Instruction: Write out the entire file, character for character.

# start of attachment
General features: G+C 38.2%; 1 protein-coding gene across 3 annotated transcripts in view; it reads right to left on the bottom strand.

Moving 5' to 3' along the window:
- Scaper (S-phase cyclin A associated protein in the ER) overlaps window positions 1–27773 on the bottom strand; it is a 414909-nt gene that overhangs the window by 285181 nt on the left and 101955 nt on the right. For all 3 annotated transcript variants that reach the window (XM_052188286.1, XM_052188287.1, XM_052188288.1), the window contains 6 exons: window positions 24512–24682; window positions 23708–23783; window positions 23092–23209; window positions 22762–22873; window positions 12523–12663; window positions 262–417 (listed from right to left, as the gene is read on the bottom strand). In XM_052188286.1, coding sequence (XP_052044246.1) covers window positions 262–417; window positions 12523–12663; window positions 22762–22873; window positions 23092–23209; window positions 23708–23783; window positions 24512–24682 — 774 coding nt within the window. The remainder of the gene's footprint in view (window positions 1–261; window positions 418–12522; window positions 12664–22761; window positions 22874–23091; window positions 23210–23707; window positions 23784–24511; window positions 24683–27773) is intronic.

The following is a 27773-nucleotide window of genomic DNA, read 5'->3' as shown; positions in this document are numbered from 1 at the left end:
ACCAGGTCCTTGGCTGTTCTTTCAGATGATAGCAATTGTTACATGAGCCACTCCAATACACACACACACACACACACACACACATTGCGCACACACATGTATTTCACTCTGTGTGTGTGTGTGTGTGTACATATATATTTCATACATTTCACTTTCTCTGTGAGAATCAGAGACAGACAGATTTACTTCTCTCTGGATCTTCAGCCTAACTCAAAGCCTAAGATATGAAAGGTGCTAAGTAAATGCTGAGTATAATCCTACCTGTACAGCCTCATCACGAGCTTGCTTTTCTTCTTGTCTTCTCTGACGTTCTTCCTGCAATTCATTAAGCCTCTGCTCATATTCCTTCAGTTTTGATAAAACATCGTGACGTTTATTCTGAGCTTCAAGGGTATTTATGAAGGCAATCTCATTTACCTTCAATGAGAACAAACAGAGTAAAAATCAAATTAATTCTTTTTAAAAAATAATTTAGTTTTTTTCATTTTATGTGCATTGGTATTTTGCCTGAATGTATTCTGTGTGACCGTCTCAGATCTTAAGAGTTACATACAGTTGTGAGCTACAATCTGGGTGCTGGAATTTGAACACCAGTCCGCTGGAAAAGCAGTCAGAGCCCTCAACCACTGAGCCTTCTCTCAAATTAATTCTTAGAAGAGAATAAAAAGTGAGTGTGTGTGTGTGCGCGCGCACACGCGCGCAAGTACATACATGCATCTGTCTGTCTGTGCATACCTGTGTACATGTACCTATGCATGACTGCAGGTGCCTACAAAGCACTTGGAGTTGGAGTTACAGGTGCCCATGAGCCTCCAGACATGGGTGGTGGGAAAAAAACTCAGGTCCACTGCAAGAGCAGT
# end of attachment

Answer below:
General features: G+C 38.2%; 1 protein-coding gene across 3 annotated transcripts in view; it reads right to left on the bottom strand.

Moving 5' to 3' along the window:
- Scaper (S-phase cyclin A associated protein in the ER) overlaps window positions 1–27773 on the bottom strand; it is a 414909-nt gene that overhangs the window by 285181 nt on the left and 101955 nt on the right. For all 3 annotated transcript variants that reach the window (XM_052188286.1, XM_052188287.1, XM_052188288.1), the window contains 6 exons: window positions 24512–24682; window positions 23708–23783; window positions 23092–23209; window positions 22762–22873; window positions 12523–12663; window positions 262–417 (listed from right to left, as the gene is read on the bottom strand). In XM_052188286.1, coding sequence (XP_052044246.1) covers window positions 262–417; window positions 12523–12663; window positions 22762–22873; window positions 23092–23209; window positions 23708–23783; window positions 24512–24682 — 774 coding nt within the window. The remainder of the gene's footprint in view (window positions 1–261; window positions 418–12522; window positions 12664–22761; window positions 22874–23091; window positions 23210–23707; window positions 23784–24511; window positions 24683–27773) is intronic.

The following is a 27773-nucleotide window of genomic DNA, read 5'->3' as shown; positions in this document are numbered from 1 at the left end:
ACCAGGTCCTTGGCTGTTCTTTCAGATGATAGCAATTGTTACATGAGCCACTCCAATACACACACACACACACACACACACACATTGCGCACACACATGTATTTCACTCTGTGTGTGTGTGTGTGTGTACATATATATTTCATACATTTCACTTTCTCTGTGAGAATCAGAGACAGACAGATTTACTTCTCTCTGGATCTTCAGCCTAACTCAAAGCCTAAGATATGAAAGGTGCTAAGTAAATGCTGAGTATAATCCTACCTGTACAGCCTCATCACGAGCTTGCTTTTCTTCTTGTCTTCTCTGACGTTCTTCCTGCAATTCATTAAGCCTCTGCTCATATTCCTTCAGTTTTGATAAAACATCGTGACGTTTATTCTGAGCTTCAAGGGTATTTATGAAGGCAATCTCATTTACCTTCAATGAGAACAAACAGAGTAAAAATCAAATTAATTCTTTTTAAAAAATAATTTAGTTTTTTTCATTTTATGTGCATTGGTATTTTGCCTGAATGTATTCTGTGTGACCGTCTCAGATCTTAAGAGTTACATACAGTTGTGAGCTACAATCTGGGTGCTGGAATTTGAACACCAGTCCGCTGGAAAAGCAGTCAGAGCCCTCAACCACTGAGCCTTCTCTCAAATTAATTCTTAGAAGAGAATAAAAAGTGAGTGTGTGTGTGTGCGCGCGCACACGCGCGCAAGTACATACATGCATCTGTCTGTCTGTGCATACCTGTGTACATGTACCTATGCATGACTGCAGGTGCCTACAAAGCACTTGGAGTTGGAGTTACAGGTGCCCATGAGCCTCCAGACATGGGTGGTGGGAAAAAAACTCAGGTCCACTGCAAGAGCAGT